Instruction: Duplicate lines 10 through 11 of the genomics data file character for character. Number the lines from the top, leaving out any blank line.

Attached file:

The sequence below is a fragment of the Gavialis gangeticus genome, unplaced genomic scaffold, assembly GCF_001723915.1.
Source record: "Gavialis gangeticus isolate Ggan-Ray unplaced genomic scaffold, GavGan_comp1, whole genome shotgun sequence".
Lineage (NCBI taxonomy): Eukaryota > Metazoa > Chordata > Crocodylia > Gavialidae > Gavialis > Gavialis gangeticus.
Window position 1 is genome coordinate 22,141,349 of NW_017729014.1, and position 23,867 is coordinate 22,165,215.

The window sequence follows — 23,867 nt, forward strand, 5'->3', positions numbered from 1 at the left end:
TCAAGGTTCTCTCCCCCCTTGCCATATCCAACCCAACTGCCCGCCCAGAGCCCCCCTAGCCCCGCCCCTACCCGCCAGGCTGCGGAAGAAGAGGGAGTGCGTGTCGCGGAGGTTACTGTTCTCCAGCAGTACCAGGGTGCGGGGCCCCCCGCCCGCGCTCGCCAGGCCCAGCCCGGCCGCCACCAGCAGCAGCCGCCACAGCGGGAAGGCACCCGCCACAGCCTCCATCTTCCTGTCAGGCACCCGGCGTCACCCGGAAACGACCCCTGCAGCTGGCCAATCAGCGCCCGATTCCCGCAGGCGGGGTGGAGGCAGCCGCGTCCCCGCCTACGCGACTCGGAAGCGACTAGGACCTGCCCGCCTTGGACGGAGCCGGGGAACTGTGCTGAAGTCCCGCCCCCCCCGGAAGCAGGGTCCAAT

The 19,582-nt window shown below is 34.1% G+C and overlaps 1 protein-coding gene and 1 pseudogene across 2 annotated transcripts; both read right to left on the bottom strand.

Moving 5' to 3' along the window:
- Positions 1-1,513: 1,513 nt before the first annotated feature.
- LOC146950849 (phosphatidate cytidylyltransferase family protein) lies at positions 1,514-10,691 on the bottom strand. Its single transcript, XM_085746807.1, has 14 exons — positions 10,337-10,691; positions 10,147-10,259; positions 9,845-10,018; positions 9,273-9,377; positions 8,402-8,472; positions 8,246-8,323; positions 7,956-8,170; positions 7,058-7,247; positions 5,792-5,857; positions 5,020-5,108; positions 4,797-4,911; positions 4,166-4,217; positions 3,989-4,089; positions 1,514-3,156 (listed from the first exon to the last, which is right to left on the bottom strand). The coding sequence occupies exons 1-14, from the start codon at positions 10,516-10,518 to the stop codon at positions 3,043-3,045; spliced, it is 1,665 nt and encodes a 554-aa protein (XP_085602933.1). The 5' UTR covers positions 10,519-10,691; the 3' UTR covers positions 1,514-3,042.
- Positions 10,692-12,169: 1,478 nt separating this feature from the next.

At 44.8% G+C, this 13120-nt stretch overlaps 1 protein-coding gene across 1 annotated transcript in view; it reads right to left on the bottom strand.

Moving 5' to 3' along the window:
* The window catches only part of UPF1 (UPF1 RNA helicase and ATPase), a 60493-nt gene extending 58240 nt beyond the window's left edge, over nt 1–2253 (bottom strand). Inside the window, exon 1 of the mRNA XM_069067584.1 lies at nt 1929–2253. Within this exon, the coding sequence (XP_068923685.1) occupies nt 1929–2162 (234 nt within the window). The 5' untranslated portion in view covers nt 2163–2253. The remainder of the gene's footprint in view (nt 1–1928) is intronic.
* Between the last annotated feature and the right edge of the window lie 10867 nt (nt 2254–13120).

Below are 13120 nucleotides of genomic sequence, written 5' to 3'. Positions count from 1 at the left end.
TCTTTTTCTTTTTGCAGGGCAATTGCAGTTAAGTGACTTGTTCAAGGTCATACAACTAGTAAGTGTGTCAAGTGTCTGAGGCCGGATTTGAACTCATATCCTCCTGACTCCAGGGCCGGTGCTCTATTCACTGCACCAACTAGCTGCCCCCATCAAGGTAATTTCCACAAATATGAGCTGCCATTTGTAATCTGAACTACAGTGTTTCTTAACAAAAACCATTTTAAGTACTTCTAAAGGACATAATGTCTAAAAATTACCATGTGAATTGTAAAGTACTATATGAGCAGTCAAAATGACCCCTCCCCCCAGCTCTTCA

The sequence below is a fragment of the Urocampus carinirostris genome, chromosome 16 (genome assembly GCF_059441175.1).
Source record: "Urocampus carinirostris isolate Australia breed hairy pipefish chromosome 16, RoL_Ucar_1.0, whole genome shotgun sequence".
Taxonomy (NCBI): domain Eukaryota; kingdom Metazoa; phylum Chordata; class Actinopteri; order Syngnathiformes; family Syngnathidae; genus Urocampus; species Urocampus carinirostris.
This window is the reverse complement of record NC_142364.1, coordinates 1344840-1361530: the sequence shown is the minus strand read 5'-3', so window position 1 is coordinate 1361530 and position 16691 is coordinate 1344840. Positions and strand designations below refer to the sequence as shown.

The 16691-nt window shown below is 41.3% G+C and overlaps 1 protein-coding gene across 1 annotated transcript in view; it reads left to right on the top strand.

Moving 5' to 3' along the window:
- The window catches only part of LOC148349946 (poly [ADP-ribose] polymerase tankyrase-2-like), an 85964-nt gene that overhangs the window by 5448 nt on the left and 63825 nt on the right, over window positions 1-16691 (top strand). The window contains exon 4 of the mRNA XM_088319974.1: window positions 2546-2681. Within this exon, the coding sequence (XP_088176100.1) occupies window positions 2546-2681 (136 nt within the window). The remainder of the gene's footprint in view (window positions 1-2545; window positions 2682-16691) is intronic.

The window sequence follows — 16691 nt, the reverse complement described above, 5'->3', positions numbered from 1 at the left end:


- LOC146950849 (phosphatidate cytidylyltransferase family protein) lies at positions 1,514-10,691 on the bottom strand. Its single transcript, XM_085746807.1, has 14 exons — positions 10,337-10,691; positions 10,147-10,259; positions 9,845-10,018; positions 9,273-9,377; positions 8,402-8,472; positions 8,246-8,323; positions 7,956-8,170; positions 7,058-7,247; positions 5,792-5,857; positions 5,020-5,108; positions 4,797-4,911; positions 4,166-4,217; positions 3,989-4,089; positions 1,514-3,156 (listed from the first exon to the last, which is right to left on the bottom strand). The coding sequence occupies exons 1-14, from the start codon at positions 10,516-10,518 to the stop codon at positions 3,043-3,045; spliced, it is 1,665 nt and encodes a 554-aa protein (XP_085602933.1). The 5' UTR covers positions 10,519-10,691; the 3' UTR covers positions 1,514-3,042.
- Positions 10,692-12,169: 1,478 nt separating this feature from the next.